Baltimore police recently held a press conference announcing new details regarding secret surveillance flights taking place over the city for eight months.
Baltimore Police have released new details on a controversial partnership between law enforcement and a private company that operates a fleet of surveillance planes. At a press conference last Friday Baltimore Police released flight logs for the plane owned and operated by Persistent Surveillance Systems.
The logs show the plane flying about 314 hours over a period of 8 months beginning in January 2016. The plane flew over the city close to 100 times and took more than a million pictures. During the months of January, February, June, July, and August the plane flew between one and five hours. The flights reportedly ended on August 7. Bloomberg Businessweek was the first organization to report on the flights, but specific details were not released until the press conference.
Over the 8-month period Persistent Surveillance Systems was able to create a visual chronological record of the city of Baltimore. PSS began working with the BPD in January under an agreement to possibly lease out the surveillance plane. The arrangement was not disclosed to Baltimore’s mayor, city council, elected officials, or the public. Popular Mechanics reports that Baltimore police stated they will use the plane again as a “terrorism prevention tool”during the Baltimore Marathon on Oct. 15 and “Fleet Week” next week.
The program is opposed by Baltimore residents, activists and groups like the American Civil Liberties Union who worry about the loss of privacy. While activists look for local and state legislation to protect them, Baltimore Police Commissioner Kevin Davis says the program is an opportunity for law enforcement to more effectively track down criminals.
“We have a real opportunity to police smarter,” Davis said. “The old days of looking at a spike in violence, and marching orders to stop everyone that moves in hoping of identifying a suspect or a witness — we have to move away from that type of policing.”
Still, the fear that a corporate entity may begin initiating surveillance measures in order to monetize the data and sell it to governments, or insurance companies is a legitimate one. How exactly this data will be protected or stored will likely depend on how much the public pushes back. As far as Baltimore is concerned, the BPD has a history of violence, racism, and aggressive surveillance. In November 2015 Anti Media reported on internal documents from the Federal Bureau of Investigation reveal that surveillance planes the agency flew over Baltimore and Ferguson during highly-publicized protests also operated thermal imaging equipment. It was also revealed that Baltimore Police used “Stingray” cell phone surveillance technology more than 4,300 times.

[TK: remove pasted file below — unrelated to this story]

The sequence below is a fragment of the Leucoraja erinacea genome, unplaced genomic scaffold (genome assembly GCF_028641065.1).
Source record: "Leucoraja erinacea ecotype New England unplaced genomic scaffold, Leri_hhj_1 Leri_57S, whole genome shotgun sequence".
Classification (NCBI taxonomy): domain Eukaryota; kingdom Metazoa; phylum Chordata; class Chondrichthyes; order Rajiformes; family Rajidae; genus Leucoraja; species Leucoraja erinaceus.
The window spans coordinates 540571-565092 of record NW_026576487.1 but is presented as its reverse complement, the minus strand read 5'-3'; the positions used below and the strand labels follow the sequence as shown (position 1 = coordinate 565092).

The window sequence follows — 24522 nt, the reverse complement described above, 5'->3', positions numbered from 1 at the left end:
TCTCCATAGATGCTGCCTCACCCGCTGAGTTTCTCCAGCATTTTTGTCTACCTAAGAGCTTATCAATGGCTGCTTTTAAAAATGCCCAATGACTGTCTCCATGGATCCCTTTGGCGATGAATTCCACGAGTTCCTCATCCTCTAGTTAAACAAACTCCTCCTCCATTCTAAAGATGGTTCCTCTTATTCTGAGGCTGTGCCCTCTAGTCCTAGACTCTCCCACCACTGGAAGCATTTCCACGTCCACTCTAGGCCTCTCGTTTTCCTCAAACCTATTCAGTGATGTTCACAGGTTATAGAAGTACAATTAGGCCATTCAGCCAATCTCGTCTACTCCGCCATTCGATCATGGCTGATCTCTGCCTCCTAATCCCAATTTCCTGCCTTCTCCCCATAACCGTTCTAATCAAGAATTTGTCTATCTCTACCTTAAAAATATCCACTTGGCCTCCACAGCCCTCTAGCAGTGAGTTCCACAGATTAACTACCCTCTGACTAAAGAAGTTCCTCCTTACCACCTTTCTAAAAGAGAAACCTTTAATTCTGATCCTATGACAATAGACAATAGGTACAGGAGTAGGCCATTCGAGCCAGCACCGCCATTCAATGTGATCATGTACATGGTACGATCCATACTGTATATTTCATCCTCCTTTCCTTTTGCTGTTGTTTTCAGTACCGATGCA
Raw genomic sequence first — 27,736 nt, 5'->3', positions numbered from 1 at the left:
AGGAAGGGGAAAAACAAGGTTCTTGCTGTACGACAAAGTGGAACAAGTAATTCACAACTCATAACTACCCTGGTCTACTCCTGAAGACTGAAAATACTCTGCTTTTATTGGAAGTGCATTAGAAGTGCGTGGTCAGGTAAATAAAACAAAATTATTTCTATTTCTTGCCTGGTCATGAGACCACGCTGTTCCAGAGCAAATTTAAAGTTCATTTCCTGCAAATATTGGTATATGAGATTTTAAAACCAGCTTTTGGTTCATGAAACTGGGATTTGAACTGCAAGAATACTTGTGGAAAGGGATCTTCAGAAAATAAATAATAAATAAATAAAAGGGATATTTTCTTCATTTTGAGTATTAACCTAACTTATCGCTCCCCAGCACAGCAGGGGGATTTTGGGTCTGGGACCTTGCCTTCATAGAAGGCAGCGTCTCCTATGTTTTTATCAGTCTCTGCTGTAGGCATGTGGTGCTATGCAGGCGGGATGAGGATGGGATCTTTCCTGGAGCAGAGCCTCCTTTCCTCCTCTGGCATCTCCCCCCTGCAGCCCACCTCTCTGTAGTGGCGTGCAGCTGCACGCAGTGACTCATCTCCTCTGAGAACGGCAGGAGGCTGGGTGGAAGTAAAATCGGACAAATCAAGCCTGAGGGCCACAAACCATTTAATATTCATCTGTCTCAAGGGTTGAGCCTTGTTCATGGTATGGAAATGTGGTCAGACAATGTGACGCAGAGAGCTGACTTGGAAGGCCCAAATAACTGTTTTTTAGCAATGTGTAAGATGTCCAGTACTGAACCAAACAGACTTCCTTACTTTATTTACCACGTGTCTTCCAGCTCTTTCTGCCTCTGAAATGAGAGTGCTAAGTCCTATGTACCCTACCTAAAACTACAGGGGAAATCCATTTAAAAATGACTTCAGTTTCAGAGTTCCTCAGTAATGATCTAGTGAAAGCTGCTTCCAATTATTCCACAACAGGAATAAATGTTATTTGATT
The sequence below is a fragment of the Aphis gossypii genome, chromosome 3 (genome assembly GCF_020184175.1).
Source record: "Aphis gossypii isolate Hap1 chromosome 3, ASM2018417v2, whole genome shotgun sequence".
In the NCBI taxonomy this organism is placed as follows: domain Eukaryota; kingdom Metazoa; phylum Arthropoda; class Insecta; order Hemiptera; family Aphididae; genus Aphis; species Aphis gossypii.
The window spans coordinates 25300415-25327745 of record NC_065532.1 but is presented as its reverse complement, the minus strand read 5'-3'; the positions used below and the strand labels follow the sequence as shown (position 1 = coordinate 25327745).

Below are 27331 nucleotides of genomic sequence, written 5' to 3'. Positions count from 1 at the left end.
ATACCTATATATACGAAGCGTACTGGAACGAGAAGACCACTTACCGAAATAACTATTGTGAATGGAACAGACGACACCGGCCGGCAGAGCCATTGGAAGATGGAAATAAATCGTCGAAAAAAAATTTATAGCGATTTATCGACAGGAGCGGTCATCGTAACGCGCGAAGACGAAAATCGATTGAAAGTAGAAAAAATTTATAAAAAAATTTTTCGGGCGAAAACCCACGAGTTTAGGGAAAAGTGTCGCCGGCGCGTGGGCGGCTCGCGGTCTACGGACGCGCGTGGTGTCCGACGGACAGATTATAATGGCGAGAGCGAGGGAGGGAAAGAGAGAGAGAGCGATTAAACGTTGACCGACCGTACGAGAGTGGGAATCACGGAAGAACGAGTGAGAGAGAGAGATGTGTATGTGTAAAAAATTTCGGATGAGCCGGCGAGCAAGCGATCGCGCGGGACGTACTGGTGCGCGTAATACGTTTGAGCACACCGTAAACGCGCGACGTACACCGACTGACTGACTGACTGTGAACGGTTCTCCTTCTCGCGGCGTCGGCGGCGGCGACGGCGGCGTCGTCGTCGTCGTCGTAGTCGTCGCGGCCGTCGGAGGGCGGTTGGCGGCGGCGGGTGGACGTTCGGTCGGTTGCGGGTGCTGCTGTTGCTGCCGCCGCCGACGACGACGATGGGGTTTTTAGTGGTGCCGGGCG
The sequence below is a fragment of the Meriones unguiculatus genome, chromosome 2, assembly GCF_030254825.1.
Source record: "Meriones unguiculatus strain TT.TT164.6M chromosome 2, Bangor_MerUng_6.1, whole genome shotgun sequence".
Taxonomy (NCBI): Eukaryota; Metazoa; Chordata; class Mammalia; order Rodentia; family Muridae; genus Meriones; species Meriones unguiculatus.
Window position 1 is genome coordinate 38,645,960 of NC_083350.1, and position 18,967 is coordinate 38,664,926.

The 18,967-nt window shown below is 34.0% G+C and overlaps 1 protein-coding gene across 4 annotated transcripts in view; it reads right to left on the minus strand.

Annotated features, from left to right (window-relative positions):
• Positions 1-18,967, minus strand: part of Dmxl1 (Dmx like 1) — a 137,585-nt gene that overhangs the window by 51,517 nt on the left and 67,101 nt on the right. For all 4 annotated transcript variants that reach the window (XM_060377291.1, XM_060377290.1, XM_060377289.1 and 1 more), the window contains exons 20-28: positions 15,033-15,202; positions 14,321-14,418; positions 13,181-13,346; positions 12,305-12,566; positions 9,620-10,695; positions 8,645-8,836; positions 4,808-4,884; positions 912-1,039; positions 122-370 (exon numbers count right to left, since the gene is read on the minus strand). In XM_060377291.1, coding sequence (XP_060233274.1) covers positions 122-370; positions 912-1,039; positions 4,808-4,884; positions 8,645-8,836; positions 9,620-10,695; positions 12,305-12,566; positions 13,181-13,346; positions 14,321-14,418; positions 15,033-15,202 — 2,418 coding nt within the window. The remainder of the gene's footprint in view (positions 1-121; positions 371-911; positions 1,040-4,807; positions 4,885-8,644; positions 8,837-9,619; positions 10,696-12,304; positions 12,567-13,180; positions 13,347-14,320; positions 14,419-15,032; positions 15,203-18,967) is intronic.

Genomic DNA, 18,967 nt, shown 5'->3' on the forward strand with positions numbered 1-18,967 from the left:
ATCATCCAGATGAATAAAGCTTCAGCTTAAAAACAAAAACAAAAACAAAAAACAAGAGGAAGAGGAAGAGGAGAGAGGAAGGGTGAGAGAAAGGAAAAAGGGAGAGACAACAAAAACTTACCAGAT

Unfortunately, the issue of mass surveillance is a national problem. More specifically, the issue of surveillance planes flying over major cities and towns is increasingly becoming a major concern. As recently as March of this year, the Electronic Frontier Foundation received new records related to the U.S. Marshals aerial surveillance program. The EFF filed a Freedom of Information Act lawsuit against the Department of Justice shortly after The Wall Street Journal revealed a cell-phone monitoring program operated by the U.S. Marshals Service. The program involved the Marshals using Cessna planes mounted with cell site simulators, also known as “Stingrays” or “dirtboxes.”
The documents obtained by the EFF come from the U.S. Marshals, FBI, CIA, and the DOJ’s Criminal Division. Most of the information released is heavily redacted but there are some new details on how these programs are being operated. The EFF writes:
The FBI produced the majority of the records—hundreds of pages of heavily redacted material. The documents are mostly internal emails and presentations going as far back as 2009, including discussions between FBI lawyers and the Operational Technology Division (OTD), which develops and oversees the FBI’s surveillance techniques. The documents paint a picture that is similar to the one that has emerged around stingrays and IMSI catchers more generally: the FBI began testing and then using dirtboxes on planes without any overarching policy or legal guidance on their place in investigations.
In September 2015, a report from The North Star Post exposed the existence of a fleet of surveillance aircraft operated by the Drug Enforcement Administration (DEA). The planes fly over various locations within the United States, as well as across foreign destinations. The Post reported that photos of DEA planes appear to show stingray technology, or advanced imaging technology, attached to the body of the aircraft. This would confirm suspicions that these aircraft are outfitted with DRT cell site simulators, or “dirt boxes,” as they are known when installed in planes.
In June 2015, Anti Media also reported on the existence of at least 100 surveillance planes operated by the FBI — planes managed by fake front companies rarely granted judicial approval for such actions. Some of these companies include FVX Research, KQM Aviation, NBR Aviation, and PXW Services.
The American public needs to wake up to the fact that federal agencies, local law enforcement, and private companies are operating surveillance planes around the nation. The fleets of surveillance birds represent another march towards a complete Surveillance State and total, irreversible loss of freedoms. What are you willing to do to stop this?
Derrick Broze is an investigative journalist and liberty activist. He writes for ActivistPost.com and is the founder of the TheConsciousResistance.com. Follow him on Twitter. Derrick is the author of three books: The Conscious Resistance: Reflections on Anarchy and Spirituality and Finding Freedom in an Age of Confusion, Vol. 1 and Finding Freedom in an Age of Confusion, Vol. 2.